MD: What were the positives and negatives of house-sitting for an extended period of time?
LQ: Living out a suitcase gets very tiring. I missed my wardrobe, bathroom, and the options of jewellery and nail polish and all those little luxuries you have in your own home. Also, not having a routine in general was equally as difficult—setting goals, being active, and creative are almost impossible. We kind of had a bit of a “pause” year and felt like we weren’t as creative as we usually like to be.
Sean is a musician so he missed having a studio set up and making music like he normally would. And cooking! Other people’s kitchens that are not like ours weren’t as fun to cook in.
The positives were that we’ve learned to live with a lot less stuff. I learned that many of my belonging were just a waste of money and a luxury that I don’t need. We are now so much better at budgeting and spending money—we actually never worry about money anymore which is crazy. We have emergency money, bills money, and we’ve now got savings going for our wedding, plus we have a house!
MD: What are your top tips for house-sitting?
1. Use your network—even if you aren’t originally from the area where you now live, you will surprise yourself with the community around you, the people you work with, and their friends and family—it won’t be hard to fill your calendar with house-sitting days!
2. Pack light—you don’t really need five pairs of shoes for two weeks.
3. Offer to take care of pets and gardens—we got to hang out with some really cool cats and dogs in our time moving around and we also got to live in a bunch of locations—one of which is where we ended up buying because we loved the suburb so much!
4. Leave a treat and clean up—bake a cake, buy some beers, or write a card to thank the person who you’ve house-sat for. It’s just a nice thing to do and a nice welcome home for them. Along with clean sheets and a clean house.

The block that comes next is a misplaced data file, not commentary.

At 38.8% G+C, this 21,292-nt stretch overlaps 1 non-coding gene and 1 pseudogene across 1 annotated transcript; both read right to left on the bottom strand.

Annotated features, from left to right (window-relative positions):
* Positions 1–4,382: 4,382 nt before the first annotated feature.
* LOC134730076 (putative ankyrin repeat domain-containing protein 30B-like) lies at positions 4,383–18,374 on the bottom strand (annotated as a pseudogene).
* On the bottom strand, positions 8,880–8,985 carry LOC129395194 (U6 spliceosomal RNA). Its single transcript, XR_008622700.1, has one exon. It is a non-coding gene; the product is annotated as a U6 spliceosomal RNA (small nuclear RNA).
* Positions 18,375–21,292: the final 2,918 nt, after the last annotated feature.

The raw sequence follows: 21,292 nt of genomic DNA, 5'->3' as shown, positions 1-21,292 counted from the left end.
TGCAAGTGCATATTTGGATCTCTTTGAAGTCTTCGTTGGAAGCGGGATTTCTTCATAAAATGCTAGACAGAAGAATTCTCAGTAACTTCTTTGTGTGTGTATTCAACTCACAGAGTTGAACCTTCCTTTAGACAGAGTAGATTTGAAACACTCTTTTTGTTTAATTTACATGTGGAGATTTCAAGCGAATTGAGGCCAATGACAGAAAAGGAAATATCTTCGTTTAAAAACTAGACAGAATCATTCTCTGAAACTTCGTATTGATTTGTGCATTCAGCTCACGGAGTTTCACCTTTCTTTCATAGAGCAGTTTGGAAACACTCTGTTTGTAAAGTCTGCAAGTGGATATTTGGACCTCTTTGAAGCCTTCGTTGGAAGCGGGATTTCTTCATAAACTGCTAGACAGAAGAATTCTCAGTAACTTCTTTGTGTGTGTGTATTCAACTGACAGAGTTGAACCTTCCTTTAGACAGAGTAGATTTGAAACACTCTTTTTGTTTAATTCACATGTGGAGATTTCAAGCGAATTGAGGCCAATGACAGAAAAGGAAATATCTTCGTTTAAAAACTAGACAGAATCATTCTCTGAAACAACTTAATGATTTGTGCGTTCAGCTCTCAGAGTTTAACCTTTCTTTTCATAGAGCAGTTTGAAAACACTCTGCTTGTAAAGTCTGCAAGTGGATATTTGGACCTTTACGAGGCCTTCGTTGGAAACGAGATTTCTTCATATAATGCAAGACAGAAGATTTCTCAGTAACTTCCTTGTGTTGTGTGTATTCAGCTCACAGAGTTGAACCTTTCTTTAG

5. Don’t be fussy—if someone is offering up their tiny shoebox apartment that they share with a great dane, say yes. You’ll at least have a fun story to tell!
MD: What are your top tips for saving in general?
1. Get rid of your credit card! If you are using it to buy something, then you actually can’t afford to buy that thing and you shouldn’t buy it.
2. Invite friends over for dinner and a drink instead of going out—this was a huge money saver for us.
3. Ride a bike—cars cost money and they’re bad for the environment. You don’t have to pay for parking with a bike and it’s great exercise and it’s good for the planet.
4. Sit down and put a proper budget together that accounts for every dollar coming into your bank account.
5. Research, change banks, buy in bulk.
MD: Was the feeling of owning your own home as satisfying as you imagined, and was it worth your 12 months of not having your own home and hard saving?
LQ: Absolutely! Nothing will beat that first night in the house, going to sleep and it really sinks in that this piece of land and the house you’re in is actually yours. That and painting the house whatever colour you like is worth it! It really was a complete lifestyle change for the better.
MD: Would you recommend it to other people that are attempting to save and buy their own home?
LQ: Yes! Do it! I’ve told so many people that they should do it, but if you’re going to attempt it, you really have to put 110% in and make sure you stick to your budget otherwise you will get to the end of the year and probably need to do another. Finally, read Mr Money Moustache and get inspired—start from the beginning and get whipped into money-saving shape.